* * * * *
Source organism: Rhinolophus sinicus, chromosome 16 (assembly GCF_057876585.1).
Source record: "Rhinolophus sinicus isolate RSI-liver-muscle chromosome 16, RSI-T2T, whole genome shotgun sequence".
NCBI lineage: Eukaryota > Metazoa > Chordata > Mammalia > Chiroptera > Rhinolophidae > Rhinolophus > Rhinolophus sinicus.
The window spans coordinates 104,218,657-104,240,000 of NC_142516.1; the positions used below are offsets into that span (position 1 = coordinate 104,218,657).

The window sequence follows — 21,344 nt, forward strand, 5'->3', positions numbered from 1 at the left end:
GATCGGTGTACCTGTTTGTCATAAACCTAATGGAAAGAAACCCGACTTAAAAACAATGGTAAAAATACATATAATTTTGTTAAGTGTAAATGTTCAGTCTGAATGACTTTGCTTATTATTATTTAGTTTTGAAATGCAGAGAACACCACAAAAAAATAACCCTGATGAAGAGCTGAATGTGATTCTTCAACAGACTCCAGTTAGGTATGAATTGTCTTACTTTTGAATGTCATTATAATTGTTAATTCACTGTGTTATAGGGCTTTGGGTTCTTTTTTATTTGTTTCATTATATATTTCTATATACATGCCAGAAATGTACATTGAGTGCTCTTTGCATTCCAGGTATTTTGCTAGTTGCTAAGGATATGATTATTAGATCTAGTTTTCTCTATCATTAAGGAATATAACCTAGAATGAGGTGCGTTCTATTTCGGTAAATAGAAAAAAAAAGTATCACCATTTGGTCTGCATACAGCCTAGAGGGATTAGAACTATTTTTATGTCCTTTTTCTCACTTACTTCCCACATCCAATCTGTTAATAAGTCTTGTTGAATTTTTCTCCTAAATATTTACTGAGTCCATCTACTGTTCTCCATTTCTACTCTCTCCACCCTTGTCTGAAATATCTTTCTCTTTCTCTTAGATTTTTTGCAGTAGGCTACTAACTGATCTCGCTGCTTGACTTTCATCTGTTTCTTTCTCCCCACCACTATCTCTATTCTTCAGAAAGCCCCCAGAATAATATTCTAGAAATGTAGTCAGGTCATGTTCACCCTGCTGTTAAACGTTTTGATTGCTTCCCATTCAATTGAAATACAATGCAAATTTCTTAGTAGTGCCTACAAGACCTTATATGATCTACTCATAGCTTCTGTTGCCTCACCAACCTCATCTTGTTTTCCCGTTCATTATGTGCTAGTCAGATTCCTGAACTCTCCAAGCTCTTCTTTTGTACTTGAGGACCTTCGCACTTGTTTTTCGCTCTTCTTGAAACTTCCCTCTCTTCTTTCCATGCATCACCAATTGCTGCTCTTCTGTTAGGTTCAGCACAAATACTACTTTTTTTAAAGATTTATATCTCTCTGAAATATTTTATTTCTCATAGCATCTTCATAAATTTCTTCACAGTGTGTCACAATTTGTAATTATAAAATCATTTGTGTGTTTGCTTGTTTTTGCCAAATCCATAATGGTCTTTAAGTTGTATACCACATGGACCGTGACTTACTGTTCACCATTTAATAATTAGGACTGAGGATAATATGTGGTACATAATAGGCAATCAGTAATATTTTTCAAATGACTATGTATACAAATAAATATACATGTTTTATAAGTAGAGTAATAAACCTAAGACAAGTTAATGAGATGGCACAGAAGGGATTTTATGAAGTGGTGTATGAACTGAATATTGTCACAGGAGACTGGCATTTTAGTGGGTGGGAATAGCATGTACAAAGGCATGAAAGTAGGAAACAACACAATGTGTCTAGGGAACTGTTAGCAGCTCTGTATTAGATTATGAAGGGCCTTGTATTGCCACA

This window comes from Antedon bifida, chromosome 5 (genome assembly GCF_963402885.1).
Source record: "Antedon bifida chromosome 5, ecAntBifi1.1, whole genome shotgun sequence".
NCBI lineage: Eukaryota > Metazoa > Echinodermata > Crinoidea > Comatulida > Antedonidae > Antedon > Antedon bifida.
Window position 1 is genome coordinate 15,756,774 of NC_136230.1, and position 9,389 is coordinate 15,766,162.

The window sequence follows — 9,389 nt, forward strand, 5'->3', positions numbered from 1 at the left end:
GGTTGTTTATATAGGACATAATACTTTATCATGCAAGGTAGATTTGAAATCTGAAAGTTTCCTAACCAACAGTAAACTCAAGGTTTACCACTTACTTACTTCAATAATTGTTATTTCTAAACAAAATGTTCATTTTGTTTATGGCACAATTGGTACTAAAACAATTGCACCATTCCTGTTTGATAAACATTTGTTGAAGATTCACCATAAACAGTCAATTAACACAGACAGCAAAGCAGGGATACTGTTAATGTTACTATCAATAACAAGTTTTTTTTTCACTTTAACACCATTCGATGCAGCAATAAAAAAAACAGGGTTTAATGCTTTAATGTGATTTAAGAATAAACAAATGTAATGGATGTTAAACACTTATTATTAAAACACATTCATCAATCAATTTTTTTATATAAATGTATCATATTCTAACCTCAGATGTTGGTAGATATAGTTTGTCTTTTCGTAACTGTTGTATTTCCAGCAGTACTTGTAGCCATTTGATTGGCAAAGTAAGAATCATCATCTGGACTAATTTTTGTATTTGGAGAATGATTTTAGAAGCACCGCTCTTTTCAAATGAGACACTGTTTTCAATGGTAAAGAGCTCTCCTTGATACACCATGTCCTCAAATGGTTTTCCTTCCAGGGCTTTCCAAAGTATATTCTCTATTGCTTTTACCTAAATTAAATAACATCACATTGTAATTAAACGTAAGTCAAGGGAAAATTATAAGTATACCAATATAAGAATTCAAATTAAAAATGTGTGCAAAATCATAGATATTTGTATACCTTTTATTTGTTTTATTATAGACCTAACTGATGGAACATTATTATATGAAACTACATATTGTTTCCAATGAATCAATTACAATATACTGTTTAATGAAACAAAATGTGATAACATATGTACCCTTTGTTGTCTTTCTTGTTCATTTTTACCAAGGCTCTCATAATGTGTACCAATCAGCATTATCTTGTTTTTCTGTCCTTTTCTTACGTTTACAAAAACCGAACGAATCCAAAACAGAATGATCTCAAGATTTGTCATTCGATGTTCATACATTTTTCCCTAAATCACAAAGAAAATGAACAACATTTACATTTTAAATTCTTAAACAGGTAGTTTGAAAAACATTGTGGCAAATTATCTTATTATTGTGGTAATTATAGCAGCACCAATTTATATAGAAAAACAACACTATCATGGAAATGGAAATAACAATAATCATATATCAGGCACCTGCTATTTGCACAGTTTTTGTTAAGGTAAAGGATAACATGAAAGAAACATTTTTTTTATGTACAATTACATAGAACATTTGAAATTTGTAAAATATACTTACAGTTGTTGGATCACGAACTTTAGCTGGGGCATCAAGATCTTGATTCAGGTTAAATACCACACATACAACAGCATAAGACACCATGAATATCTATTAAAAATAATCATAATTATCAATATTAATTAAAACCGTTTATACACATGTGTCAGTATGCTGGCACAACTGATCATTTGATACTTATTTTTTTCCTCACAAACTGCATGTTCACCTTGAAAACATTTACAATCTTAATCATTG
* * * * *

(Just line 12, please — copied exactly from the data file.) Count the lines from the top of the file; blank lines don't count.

GGTTGTTTATATAGGACATAATACTTTATCATGCAAGGTAGATTTGAAATCTGAAAGTTTCCTAACCAACAGTAAACTCAAGGTTTACCACTTACTTACTTCAATAATTGTTATTTCTAAACAAAATGTTCATTTTGTTTATGGCACAATTGGTACTAAAACAATTGCACCATTCCTGTTTGATAAACATTTGTTGAAGATTCACCATAAACAGTCAATTAACACAGACAGCAAAGCAGGGATACTGTTAATGTTACTATCAATAACAAGTTTTTTTTTCACTTTAACACCATTCGATGCAGCAATAAAAAAAACAGGGTTTAATGCTTTAATGTGATTTAAGAATAAACAAATGTAATGGATGTTAAACACTTATTATTAAAACACATTCATCAATCAATTTTTTTATATAAATGTATCATATTCTAACCTCAGATGTTGGTAGATATAGTTTGTCTTTTCGTAACTGTTGTATTTCCAGCAGTACTTGTAGCCATTTGATTGGCAAAGTAAGAATCATCATCTGGACTAATTTTTGTATTTGGAGAATGATTTTAGAAGCACCGCTCTTTTCAAATGAGACACTGTTTTCAATGGTAAAGAGCTCTCCTTGATACACCATGTCCTCAAATGGTTTTCCTTCCAGGGCTTTCCAAAGTATATTCTCTATTGCTTTTACCTAAATTAAATAACATCACATTGTAATTAAACGTAAGTCAAGGGAAAATTATAAGTATACCAATATAAGAATTCAAATTAAAAATGTGTGCAAAATCATAGATATTTGTATACCTTTTATTTGTTTTATTATAGACCTAACTGATGGAACATTATTATATGAAACTACATATTGTTTCCAATGAATCAATTACAATATACTGTTTAATGAAACAAAATGTGATAACATATGTACCCTTTGTTGTCTTTCTTGTTCATTTTTACCAAGGCTCTCATAATGTGTACCAATCAGCATTATCTTGTTTTTCTGTCCTTTTCTTACGTTTACAAAAACCGAACGAATCCAAAACAGAATGATCTCAAGATTTGTCATTCGATGTTCATACATTTTTCCCTAAATCACAAAGAAAATGAACAACATTTACATTTTAAATTCTTAAACAGGTAGTTTGAAAAACATTGTGGCAAATTATCTTATTATTGTGGTAATTATAGCAGCACCAATTTATATAGAAAAACAACACTATCATGGAAATGGAAATAACAATAATCATATATCAGGCACCTGCTATTTGCACAGTTTTTGTTAAGGTAAAGGATAACATGAAAGAAACATTTTTTTTATGTACAATTACATAGAACATTTGAAATTTGTAAAATATACTTACAGTTGTTGGATCACGAACTTTAGCTGGGGCATCAAGATCTTGATTCAGGTTAAATACCACACATACAACAGCATAAGACACCATGAATATCTATTAAAAATAATCATAATTATCAATATTAATTAAAACCGTTTATACACATGTGTCAGTATGCTGGCACAACTGATCATTTGATACTTATTTTTTTCCTCACAAACTGCATGTTCACCTTGAAAACATTTACAATCTTAATCATTG